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Celebration of Service

Solve a crime! Blast moon craters! Fly an airfoil! All in the name of science

IBM volunteers help Minnesota students improve science proficiency test scores with hands-on learning

Three years ago, IBM employee Wade Fode became frustrated with the lack of continuous activities for his hometown schools, and he decided to take action. Through the IBM On Demand Community volunteer program and TryScience, a hands-on and online science activity website IBM helped create, Fode found a solution that involved giving students a hands-on understanding of how science impacts their lives. The On Demand Community is IBM’s strategic global online community that combines the skills of over 160,000 IBM employee and retiree volunteers with the power of access to innovative new IBM technology, resources, training, and support.

By utilizing activities from TryScience, Fode designed the Byron School TryScience Extravaganza! Program for seven-year-old through eleven-year-old students. The program allows adults and students alike the opportunity to learn from each other using specific hands-on experiments such as DNA Detective, in which students learn how DNA profiling can make sense of a crime scene and help identify a culprit, and Spaghetti Bridge, in which students build bridges out of spaghetti and marshmallows.

Improving student interest in science

This year a team of 13 IBM employees and other community partners are helping with the program by sharing their time and expertise. Over the past three years, they have worked with teachers to develop a pre- and post-assessment questionnaire for students. The assessment measures the impact of the hands-on classroom STEM (Science, Technology, Engineering and Math) work and students' feelings toward science and science careers. Each year, there has been steady progress in the assessment results.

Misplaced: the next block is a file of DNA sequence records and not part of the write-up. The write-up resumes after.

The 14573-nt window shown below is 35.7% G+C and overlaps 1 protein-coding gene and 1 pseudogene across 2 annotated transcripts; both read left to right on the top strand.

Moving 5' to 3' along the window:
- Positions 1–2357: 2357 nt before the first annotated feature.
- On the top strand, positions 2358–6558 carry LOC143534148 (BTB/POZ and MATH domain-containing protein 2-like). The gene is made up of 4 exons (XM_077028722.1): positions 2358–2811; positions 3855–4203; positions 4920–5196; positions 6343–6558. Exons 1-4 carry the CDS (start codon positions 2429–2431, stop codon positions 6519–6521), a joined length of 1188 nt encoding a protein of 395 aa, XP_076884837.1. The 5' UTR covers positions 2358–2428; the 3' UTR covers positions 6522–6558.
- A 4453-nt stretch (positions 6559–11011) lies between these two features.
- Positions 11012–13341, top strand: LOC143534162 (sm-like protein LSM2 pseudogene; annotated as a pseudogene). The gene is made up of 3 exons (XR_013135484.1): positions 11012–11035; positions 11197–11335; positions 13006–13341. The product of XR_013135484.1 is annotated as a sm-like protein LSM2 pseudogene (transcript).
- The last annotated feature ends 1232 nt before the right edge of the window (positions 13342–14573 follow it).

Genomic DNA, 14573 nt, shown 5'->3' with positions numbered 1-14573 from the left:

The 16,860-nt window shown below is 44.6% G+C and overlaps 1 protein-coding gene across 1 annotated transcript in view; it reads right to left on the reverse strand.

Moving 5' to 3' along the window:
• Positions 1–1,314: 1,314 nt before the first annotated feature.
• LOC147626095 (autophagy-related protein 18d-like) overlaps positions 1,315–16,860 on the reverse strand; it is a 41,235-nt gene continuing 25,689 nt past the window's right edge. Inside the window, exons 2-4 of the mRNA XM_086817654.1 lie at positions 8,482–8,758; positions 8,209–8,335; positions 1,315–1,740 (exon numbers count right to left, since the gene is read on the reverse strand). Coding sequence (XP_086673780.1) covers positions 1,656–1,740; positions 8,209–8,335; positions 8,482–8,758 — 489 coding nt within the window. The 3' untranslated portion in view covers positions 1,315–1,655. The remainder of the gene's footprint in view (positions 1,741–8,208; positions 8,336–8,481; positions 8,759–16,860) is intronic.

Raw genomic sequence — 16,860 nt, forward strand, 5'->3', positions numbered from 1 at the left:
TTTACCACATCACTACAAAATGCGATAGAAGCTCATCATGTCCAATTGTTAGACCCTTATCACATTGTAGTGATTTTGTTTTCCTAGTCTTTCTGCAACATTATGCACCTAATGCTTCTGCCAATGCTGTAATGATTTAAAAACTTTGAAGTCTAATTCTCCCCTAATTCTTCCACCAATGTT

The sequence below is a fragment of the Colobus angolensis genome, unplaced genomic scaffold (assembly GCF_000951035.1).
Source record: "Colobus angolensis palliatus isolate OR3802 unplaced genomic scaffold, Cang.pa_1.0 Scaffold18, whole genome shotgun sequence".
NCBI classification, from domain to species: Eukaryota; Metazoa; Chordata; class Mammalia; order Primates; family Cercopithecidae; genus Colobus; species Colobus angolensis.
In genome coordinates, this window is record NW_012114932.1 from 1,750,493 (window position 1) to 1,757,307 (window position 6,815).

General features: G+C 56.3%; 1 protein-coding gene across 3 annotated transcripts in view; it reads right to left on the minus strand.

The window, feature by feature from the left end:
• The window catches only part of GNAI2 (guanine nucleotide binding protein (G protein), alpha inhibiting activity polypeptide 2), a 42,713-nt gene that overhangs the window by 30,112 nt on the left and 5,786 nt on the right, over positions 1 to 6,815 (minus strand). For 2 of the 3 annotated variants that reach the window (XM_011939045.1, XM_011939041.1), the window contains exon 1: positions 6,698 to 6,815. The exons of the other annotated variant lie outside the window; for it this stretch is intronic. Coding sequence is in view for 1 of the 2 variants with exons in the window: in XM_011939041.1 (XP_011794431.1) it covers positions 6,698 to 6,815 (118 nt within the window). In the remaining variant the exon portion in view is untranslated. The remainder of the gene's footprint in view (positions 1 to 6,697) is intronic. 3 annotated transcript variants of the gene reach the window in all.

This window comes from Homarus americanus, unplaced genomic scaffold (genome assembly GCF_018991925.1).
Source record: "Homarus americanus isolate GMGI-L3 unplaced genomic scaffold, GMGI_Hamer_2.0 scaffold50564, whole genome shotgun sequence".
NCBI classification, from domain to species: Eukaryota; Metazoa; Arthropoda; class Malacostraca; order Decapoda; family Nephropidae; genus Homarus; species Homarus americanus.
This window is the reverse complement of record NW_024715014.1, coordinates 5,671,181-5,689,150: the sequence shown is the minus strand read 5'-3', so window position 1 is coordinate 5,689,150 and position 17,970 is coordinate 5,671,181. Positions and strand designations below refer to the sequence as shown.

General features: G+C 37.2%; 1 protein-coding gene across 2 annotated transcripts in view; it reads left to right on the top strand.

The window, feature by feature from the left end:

In southeastern Minnesota, Byron public schools stand above the rest in passing rates on the statewide science tests. Byron schools superintendent Wendy Shannon has shared her strong support of the efforts the many volunteers have made and commends them as being a part of the success.

"It excites kids about science," Shannon said. "We started it in grade three and we've expanded it in grades four and five. And this year, we're looking at adding grade six. Of course you can't pinpoint that this one thing made the huge difference; it's systemic."

Now you can TryScience too

"As a person, my chief responsibility is to better myself and the world in which I live," stated Fode. "As a citizen, my chief responsibility is to serve. As a parent, my chief responsibilities are to protect and educate my family. The TryScience Extravaganza! Program allows me to do all of this while helping other adults do the same. Volunteering has rewards beyond explanation and measure. There is no wrong way to do it. There is no down side to it," concluded Fode.

IBM is celebrating its centennial during 2011, and anyone interested in bringing the TryScience Extravaganza to a school or youth or community center in their town can share in Wade's hard work: IBM has created several volunteer activity kits using the same TryScience activities used in Minnesota. Now more volunteers can help students around the world get engaged in hands-on science learning and fun and feel sound, move ions, or make a marble machine—all in the name of science.